If the Sundance Film Festival offered a prize for best backstory it would go to Elgin James. A former gang member who renounced violence and turned to filmmaking, he developed his first feature through the Sundance Institute and now premiers it at the festival. Little Birds, which was part of the U.S. Dramatic Competition, tells of the trouble two 15-year-old girls get into far from their Salton Sea home; it may be even more compelling than James' own story. A terrific coming of age drama that perfectly captures adolescents teetering between childhood and the adult world, it has plenty to appeal to fans of both character-driven and teen dramas.
Lily (Juno Temple) and Alison (Kay Panabaker) are lifelong best friends in their small desert town, although if either girl ever examined it they would realize fissures are developing in their relationship. Lily is unhappy, her thighs a patchwork of scars and cuts that attest to her self-destructive tendencies. Allison is happier and still very much a child, a little girl happy to indulge her interest in horses with a part-time job helping a neighbor care for his. When three L.A. skate punks roll into town, Lily falls for one of them, Jesse (Kyle Gallner), and sees him as a means to escape a dead-end existence. Ally doubts that, but she is used to going along with what Lily wants, and what Lily wants now is to run away to what she thinks will be a new life.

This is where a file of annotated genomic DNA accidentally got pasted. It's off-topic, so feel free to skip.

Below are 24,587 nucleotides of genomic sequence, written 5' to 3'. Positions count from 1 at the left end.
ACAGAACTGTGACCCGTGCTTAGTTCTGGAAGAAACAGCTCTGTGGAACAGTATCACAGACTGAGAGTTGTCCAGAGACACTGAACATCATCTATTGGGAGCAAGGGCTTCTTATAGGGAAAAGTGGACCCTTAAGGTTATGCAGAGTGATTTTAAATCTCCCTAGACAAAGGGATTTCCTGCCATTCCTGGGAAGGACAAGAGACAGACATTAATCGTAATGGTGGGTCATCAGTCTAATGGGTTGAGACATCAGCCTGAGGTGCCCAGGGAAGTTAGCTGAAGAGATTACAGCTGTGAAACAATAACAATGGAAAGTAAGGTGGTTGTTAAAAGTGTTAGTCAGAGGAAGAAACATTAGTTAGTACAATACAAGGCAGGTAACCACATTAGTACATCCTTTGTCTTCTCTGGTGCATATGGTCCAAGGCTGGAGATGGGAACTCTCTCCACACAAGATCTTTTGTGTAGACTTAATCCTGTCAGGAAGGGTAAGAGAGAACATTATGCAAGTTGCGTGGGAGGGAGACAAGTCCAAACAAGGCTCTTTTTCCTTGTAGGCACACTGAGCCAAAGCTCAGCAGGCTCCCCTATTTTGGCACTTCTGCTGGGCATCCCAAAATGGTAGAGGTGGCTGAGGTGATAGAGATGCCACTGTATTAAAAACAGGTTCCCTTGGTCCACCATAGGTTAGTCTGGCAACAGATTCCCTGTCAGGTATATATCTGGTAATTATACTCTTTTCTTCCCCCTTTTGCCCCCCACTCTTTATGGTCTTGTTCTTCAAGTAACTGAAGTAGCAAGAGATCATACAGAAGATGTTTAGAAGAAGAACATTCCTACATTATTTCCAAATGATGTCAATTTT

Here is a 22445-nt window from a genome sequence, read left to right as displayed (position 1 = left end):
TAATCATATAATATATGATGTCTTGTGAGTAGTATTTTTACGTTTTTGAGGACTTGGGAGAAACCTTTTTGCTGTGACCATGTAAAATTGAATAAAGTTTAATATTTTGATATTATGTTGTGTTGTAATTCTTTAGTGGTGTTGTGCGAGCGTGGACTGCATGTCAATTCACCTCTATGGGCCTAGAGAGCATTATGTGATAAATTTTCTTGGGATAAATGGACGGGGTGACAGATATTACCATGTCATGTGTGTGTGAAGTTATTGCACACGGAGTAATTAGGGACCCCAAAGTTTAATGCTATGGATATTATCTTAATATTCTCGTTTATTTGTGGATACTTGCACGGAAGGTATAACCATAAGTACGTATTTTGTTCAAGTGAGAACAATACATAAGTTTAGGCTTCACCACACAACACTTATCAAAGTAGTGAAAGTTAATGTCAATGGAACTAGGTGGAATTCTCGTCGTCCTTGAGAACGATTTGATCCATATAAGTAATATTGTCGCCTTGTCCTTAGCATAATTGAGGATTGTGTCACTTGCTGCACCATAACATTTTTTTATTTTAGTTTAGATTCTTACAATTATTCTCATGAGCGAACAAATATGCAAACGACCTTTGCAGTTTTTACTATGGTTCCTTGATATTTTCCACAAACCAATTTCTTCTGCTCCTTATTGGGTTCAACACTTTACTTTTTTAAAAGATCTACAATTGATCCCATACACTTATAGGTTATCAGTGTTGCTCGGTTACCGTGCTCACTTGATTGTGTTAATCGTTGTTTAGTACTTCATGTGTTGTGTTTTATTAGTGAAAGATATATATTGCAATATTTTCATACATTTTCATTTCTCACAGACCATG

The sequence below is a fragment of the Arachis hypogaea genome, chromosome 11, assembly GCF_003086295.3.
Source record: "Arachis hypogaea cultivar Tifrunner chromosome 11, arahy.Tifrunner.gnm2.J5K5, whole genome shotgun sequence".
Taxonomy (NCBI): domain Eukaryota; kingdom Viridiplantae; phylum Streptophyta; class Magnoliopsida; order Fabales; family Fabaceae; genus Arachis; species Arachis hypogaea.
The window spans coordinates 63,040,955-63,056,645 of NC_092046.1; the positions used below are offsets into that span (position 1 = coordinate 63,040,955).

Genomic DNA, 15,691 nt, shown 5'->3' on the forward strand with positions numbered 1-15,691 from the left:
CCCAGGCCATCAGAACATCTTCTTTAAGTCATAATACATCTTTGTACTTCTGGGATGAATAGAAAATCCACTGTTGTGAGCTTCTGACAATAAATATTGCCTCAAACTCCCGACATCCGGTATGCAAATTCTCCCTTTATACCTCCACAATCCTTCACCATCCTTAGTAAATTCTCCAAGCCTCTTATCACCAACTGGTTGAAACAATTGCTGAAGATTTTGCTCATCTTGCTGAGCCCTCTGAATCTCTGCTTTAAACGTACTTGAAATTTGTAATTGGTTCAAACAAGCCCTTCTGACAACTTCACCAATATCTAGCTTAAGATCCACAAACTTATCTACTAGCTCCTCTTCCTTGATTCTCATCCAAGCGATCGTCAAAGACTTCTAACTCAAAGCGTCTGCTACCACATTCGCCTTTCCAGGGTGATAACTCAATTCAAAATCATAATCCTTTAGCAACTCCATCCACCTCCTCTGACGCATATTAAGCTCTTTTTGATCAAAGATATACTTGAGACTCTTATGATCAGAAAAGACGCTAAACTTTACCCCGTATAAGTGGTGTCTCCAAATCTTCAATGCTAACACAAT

James is a gifted screenwriter with a fine sense of place and an ear for dialogue. More than that, he remembers what it was to be a teenager. He captures the casual cruelty of boys toward girls who don't fit stereotypes or won't play along. He depicts the competition between even the closest girlfriends and the meanness that suddenly alters the tightest friendship. Temple is electric as the troubled Lily, but Panabaker's Alison is more intriguing, seemingly more immature and yet in many ways far more aware and responsible than her BFF. Jesse is complex; he seems like a nice enough guy but his willingness to go along with the harebrained schemes his crowd cooks up suggests a certain weakness, or possibly something more corrosive.
If James has a weakness as a filmmaker it is that he evidently does not trust his own abilities. Little Birds is one of those movies burdened with too many songs; the soundtrack is intrusive and wholly unnecessary. Rather than enhancing the film, the music detracts from it. This is a pity, because otherwise it's a striking debut that points to a bright future for its writer/director.
Distributor: Millennium Entertainment
Cast: Juno Temple, Kay Panabaker, Kate Bosworth, Leslie Mann, Neal McDonough and Kyle Gallner
Director/Screenwriter: Elgin James
Producers: Jamie Patricof, Alan Polsky, Gabe Polsky
Rating: R for pervasive language, some violence including a sexual assault, sexuality/nudity, drug and alcohol use - all involving teens.
Running time: 94 min
Release date: August 17 ltd.